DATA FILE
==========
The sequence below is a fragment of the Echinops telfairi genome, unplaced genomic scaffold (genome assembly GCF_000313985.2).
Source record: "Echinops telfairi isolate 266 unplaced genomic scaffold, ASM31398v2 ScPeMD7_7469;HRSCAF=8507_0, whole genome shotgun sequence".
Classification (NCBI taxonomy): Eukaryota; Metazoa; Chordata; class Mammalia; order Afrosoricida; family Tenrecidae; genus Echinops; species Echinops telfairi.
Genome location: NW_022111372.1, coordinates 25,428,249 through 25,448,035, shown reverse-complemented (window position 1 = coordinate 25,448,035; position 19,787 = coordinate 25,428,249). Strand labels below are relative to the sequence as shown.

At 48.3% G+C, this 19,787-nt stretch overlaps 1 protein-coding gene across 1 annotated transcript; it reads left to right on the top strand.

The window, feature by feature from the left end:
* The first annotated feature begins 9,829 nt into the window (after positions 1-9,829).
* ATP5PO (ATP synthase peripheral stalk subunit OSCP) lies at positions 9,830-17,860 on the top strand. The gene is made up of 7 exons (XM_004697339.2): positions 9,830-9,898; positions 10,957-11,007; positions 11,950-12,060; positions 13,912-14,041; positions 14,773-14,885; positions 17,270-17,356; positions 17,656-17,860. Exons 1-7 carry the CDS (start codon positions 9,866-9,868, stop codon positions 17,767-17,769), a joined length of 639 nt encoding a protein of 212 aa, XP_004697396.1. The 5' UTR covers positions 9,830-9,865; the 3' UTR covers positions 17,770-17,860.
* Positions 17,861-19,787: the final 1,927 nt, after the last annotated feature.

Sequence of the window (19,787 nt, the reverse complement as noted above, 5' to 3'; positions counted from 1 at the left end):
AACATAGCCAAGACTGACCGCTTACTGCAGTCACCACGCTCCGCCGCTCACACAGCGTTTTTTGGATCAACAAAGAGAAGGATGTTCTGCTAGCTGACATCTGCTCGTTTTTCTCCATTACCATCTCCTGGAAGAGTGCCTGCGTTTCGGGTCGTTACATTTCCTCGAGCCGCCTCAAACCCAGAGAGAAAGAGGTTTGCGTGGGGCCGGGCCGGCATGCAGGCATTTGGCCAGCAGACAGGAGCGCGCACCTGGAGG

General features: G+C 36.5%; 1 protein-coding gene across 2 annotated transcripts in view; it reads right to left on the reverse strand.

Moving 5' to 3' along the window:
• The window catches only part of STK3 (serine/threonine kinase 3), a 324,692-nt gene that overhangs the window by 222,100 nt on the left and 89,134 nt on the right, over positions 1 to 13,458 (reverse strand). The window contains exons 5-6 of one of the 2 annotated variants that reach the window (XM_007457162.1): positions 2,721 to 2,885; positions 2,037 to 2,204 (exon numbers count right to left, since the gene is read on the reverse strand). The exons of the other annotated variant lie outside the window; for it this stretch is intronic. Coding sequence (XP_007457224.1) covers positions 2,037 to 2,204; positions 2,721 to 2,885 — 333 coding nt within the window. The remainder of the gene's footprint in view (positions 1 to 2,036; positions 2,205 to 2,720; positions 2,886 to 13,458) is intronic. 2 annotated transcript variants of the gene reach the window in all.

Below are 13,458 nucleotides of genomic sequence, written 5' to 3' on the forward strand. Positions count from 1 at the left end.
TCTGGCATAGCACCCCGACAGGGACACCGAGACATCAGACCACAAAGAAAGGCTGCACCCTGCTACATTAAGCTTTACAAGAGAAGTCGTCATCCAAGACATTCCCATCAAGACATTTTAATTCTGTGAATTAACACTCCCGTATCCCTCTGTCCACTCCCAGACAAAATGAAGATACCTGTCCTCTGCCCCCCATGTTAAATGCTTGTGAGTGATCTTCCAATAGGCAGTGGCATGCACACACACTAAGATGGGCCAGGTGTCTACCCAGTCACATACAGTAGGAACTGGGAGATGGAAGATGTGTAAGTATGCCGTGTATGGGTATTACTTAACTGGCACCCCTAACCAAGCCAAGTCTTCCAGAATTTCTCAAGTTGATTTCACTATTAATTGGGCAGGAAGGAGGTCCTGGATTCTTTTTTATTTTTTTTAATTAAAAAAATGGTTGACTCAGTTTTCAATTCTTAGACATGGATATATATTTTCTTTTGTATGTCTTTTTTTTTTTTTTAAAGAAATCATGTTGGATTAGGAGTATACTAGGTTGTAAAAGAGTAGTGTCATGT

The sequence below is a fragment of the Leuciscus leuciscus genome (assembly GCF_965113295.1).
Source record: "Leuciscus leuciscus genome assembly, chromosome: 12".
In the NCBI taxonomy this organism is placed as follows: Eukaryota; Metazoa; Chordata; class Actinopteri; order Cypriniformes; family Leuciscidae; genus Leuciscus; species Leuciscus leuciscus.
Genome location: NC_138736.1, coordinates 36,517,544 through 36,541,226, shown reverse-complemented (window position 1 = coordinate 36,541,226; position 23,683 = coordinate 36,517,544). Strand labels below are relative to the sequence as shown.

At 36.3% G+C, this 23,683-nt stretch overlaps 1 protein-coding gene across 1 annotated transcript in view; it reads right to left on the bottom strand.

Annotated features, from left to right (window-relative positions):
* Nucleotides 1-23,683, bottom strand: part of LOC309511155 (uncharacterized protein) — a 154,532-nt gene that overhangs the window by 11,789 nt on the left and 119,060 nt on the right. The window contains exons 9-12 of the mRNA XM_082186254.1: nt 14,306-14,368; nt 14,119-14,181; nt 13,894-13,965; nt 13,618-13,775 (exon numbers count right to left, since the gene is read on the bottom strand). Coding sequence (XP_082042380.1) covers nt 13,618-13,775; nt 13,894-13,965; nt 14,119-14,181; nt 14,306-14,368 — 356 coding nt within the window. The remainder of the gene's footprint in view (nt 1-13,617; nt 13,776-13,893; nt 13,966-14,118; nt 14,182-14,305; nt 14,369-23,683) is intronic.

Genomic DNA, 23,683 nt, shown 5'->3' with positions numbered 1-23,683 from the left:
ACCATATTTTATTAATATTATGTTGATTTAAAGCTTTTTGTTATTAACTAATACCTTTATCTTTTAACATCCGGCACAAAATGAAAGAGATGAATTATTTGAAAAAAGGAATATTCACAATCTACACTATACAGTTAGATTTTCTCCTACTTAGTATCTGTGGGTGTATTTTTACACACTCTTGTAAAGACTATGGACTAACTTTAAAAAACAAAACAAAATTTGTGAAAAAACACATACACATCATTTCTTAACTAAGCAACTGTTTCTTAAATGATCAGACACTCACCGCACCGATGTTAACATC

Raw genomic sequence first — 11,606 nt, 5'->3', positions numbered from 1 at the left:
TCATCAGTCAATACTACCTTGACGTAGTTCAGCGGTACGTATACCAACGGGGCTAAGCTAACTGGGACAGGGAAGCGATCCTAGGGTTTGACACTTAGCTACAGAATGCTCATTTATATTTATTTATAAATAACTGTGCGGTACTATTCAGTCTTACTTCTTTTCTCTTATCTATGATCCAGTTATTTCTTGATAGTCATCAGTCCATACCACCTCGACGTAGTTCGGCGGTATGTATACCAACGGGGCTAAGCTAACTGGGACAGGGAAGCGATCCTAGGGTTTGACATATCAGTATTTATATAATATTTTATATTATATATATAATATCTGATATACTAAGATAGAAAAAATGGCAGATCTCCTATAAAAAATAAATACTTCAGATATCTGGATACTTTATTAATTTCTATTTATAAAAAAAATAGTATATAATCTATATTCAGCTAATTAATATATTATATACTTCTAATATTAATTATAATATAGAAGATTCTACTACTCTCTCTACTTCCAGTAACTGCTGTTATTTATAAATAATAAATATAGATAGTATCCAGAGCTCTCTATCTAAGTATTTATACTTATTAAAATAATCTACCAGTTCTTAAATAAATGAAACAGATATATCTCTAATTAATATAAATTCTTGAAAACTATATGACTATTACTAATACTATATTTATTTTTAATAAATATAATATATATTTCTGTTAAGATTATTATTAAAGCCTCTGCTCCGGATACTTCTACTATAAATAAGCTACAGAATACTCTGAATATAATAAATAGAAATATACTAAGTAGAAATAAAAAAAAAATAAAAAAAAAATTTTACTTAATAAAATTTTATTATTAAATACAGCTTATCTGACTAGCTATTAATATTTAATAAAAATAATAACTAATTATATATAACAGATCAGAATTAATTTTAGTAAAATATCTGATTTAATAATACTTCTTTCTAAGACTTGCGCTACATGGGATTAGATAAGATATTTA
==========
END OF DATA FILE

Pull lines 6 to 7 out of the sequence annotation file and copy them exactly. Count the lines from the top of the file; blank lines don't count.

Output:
The window, feature by feature from the left end:
* The first annotated feature begins 9,829 nt into the window (after positions 1-9,829).